Due to the large size and continual active burning of the Dixie Fire, the USFS BAER team divided the burned area into three phases for their assessment and analysis. The BAER specialists recently completed their data gathering and analysis of the Dixie burned area to produce a Phase 1 soil burn severity (SBS) map on August 25—analyzing 365,678 acres, and a Phase 2 SBS map on September 15—analyzing 404,473 acres. The map and the data display SBS categories of unburned/very low, low, moderate, and high. For Phase 2, approximately 39% of the 403,473 acres are either unburned/very low and/or low soil burn severity, while 57% sustained a moderate soil burn severity and only about 3% identified as high soil burn severity.
The Phase 2 SBS map also shows the acreage for each of the landowners for the 403,473 acres in the Phase 2 assessment to be: 140,206 acres for the Plumas National Forest; 125,199 acres for the Lassen National Forest; 79,364 acres of private/forestry industry lands; 33,585 acres for the National Park Service; 23,366 acres of private/unknown lands; 911 acres for the State of California-Department of Fish and Game; and 839 acres for the DOI Bureau of Land Management.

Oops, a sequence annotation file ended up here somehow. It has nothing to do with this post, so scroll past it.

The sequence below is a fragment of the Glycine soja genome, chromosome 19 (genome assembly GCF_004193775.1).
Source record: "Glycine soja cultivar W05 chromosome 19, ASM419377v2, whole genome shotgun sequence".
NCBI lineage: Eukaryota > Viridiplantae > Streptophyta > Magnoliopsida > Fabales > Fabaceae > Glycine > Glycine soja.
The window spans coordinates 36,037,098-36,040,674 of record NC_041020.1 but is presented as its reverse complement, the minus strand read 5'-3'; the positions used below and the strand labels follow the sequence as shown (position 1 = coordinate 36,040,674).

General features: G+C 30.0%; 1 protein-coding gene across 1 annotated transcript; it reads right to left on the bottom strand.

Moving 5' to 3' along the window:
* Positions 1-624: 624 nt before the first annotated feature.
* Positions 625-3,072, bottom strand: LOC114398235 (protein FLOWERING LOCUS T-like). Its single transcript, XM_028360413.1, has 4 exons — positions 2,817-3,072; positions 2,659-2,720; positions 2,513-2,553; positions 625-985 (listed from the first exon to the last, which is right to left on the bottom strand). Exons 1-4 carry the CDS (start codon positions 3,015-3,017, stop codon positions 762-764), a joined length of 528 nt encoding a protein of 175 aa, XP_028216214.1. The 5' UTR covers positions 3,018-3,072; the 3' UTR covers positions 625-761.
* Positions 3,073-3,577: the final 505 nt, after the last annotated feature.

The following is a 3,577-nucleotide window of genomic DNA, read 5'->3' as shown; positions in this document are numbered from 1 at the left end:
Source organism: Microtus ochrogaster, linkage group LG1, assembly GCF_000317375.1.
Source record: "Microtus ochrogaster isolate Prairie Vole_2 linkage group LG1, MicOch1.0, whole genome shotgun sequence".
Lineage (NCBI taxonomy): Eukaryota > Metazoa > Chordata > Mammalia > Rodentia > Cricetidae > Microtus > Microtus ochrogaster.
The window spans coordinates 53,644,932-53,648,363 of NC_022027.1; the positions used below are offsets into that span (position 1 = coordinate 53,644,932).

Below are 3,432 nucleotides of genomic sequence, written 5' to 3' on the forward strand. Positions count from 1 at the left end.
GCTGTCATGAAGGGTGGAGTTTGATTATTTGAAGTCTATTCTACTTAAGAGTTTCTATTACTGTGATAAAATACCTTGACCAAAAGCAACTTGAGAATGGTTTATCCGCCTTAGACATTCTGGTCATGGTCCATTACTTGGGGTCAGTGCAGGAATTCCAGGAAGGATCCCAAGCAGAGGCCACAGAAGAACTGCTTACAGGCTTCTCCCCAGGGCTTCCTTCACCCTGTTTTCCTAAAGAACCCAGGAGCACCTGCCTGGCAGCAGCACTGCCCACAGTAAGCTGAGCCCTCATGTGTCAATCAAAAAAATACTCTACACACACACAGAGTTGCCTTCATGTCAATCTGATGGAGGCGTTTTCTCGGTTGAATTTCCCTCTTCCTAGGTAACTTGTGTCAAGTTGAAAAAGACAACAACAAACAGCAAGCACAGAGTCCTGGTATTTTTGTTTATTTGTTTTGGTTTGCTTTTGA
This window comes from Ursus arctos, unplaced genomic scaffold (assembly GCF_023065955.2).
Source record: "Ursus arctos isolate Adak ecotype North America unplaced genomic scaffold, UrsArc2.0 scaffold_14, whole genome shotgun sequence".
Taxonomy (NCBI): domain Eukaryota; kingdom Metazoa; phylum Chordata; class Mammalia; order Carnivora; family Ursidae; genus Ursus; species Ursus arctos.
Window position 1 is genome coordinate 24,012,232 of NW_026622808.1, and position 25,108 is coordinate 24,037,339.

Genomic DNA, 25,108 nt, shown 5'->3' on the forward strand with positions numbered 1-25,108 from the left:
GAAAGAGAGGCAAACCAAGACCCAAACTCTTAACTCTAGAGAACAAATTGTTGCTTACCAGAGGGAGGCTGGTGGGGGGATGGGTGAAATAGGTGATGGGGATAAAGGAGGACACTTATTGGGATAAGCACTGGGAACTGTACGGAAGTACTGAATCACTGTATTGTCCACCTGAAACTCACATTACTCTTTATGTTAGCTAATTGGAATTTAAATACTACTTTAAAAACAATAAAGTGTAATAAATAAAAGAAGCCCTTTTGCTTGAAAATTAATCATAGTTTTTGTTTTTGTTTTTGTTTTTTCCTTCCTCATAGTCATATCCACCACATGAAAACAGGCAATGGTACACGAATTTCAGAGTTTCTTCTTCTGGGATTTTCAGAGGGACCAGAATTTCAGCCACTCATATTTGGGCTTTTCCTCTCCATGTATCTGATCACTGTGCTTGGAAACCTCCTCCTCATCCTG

The low category of soil burn severity indicate that there was only partial consumption of fine fuels and litter coverage remains relatively intact on the soil surface. Residence time at the soil surface was short, leaving root systems and structure undamaged. Recovery time in the low category will vary based on ecological community but is expected to recovery in the short-term.
A moderate category of soil burn severity indicates consumption of litter and fine fuels at the soil surface. In forested communities, the heat from moderate severity fire will result in water repellant conditions at the mineral soil surface. The canopy in the forest is browning and it is expected that trees will drop needles and leaves that can provide some litter cover at the soil surface. In these systems, recovery can take longer for tree species to re-establish.